February 1918 Needlecraft Magazine With Mary Card Crochet Patterns and Antique Tatting

World War One Era Crochet, Knitting, Tatting and Needlework Patterns

Plus Fashion Illustrations, Antique Ads and Advertising, and Lots More.


This is the February 1918 issue of Needlecraft Magazine . The original price of this issue was only ten cents.

The cover illustration shows a smiling fashion model , wearing a smart tailored knit jacket and jaunty matching hat. She is standing in a field and is holding what appears to be a golf club, but might possibly be a croquet mallet. She is gorgeous! The knitting pattern for her sweater is included in the magazine.



Patterns For Crocheted Linens, Designed By Mary Card


This is a very special issue of Needlecraft in my opinion, because it is the issue of the magazine in which Mary Card was introduced to the Needlecraft audience in the USA. Mary Card, in my opinion, was the greatest crochet designer of all time.


Quoting from the Editor’s page of the magazine:

“Needlecraft is proud of this new contributor, as Needlecraft’s million and more readers are sure to be so soon as they have learned to know and appreciate her work…Although a comparative stranger to crochet-workers in this country, Miss Card has long enjoyed a reputation as the most expert designer her native land- Australia- has ever known. More, her life, her plans, her methods are positively inspiring…Later, perhaps next month, we hope to tell you something of her interesting story, as brought out by an interviewer from an Australian publication; but the temptation to let her talk a little to you herself, exactly as she would do if she were face to face with her big audience, is too strong to be resisted”…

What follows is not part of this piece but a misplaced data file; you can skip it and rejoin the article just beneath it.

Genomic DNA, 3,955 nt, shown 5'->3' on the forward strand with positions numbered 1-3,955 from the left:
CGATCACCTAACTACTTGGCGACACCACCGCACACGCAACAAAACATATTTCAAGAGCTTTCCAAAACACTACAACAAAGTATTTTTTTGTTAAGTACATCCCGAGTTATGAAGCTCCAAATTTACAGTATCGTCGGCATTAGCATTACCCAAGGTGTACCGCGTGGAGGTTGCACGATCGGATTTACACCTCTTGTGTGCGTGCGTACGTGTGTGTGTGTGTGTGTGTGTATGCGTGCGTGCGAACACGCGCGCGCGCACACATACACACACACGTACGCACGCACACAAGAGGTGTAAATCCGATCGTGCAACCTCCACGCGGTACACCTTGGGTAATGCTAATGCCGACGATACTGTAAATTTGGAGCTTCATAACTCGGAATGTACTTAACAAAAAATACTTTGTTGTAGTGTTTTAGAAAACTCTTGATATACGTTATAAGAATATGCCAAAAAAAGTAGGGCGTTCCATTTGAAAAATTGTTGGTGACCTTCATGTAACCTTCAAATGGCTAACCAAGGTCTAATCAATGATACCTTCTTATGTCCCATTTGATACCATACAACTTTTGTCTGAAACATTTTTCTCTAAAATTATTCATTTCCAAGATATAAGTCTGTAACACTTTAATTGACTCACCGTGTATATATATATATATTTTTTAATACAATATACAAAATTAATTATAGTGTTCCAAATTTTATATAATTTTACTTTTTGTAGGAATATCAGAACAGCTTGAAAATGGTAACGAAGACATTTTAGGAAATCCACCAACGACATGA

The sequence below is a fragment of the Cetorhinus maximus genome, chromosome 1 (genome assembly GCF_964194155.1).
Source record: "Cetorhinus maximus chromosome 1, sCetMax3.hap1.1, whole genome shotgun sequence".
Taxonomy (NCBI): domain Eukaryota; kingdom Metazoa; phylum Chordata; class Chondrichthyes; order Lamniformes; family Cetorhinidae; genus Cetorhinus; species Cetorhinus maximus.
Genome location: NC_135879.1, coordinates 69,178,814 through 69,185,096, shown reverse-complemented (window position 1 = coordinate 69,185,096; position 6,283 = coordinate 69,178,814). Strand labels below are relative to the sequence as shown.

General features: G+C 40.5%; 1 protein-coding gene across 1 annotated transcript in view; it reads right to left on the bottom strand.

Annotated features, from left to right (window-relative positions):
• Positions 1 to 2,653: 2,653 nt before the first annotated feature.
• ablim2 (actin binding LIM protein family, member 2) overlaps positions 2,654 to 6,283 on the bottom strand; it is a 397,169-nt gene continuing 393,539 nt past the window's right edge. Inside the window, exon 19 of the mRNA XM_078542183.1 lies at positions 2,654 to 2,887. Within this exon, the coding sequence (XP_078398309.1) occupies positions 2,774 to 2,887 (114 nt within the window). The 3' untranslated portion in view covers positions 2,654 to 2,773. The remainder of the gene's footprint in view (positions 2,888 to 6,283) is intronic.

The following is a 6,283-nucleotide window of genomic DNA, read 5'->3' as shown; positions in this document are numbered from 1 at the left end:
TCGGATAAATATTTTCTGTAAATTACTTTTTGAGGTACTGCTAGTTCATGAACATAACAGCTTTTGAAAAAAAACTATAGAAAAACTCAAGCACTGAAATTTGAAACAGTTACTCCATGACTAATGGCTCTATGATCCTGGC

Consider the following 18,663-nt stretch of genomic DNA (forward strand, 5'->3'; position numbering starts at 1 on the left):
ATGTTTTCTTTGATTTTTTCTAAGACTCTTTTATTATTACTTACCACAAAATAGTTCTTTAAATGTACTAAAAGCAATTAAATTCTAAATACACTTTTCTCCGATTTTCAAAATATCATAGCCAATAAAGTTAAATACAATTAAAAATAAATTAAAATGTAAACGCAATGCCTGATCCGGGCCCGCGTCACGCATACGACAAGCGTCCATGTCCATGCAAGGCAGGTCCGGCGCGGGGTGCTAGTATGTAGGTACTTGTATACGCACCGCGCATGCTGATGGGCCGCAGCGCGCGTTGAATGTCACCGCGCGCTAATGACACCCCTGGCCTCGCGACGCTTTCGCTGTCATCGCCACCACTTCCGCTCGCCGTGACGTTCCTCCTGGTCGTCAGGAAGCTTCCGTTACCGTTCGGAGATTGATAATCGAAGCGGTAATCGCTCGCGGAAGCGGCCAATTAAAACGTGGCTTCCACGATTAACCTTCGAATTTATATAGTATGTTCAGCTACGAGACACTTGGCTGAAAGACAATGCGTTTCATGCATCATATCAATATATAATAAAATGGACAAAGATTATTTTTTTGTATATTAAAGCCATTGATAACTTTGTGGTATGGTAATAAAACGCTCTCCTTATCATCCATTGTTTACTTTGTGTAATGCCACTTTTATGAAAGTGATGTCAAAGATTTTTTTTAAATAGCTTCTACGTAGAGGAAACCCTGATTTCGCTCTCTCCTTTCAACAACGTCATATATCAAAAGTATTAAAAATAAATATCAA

The rest of the article goes on to tell, in Mary’s own words, how she got started in her needlework design career. She overcame tremendous adversity in the process. Her story is inspiring, and even more so when you see her incredible crochet designs. Mary made a lasting contribution to the needle arts and her designs continue to impress and inspire needlework enthusiasts to this day.


This issue is also exciting because it has not one, but TWO projects designed by Mary, with instructions for making them. Her first project in this issue is called “Fleur-De-Lis Doily”. This doily combines the French national emblem, the Maltese cross, and an appropriate verse. Would be great in a Paris Apartment, traditional, cottage chic or shabby romantic interior design environment. This article contains a photo of the finished doily plus written instructions for crocheting it.


Her second project is called “Doily with Heart-shaped motifs”. It measures about 16 inches in diameter. There are 2 photos of the finished project- one is a detail of the motifs and the other is a picture of the entire doily. There are also written instructions telling how to do the crochet work.

Tatting Patterns and Projects: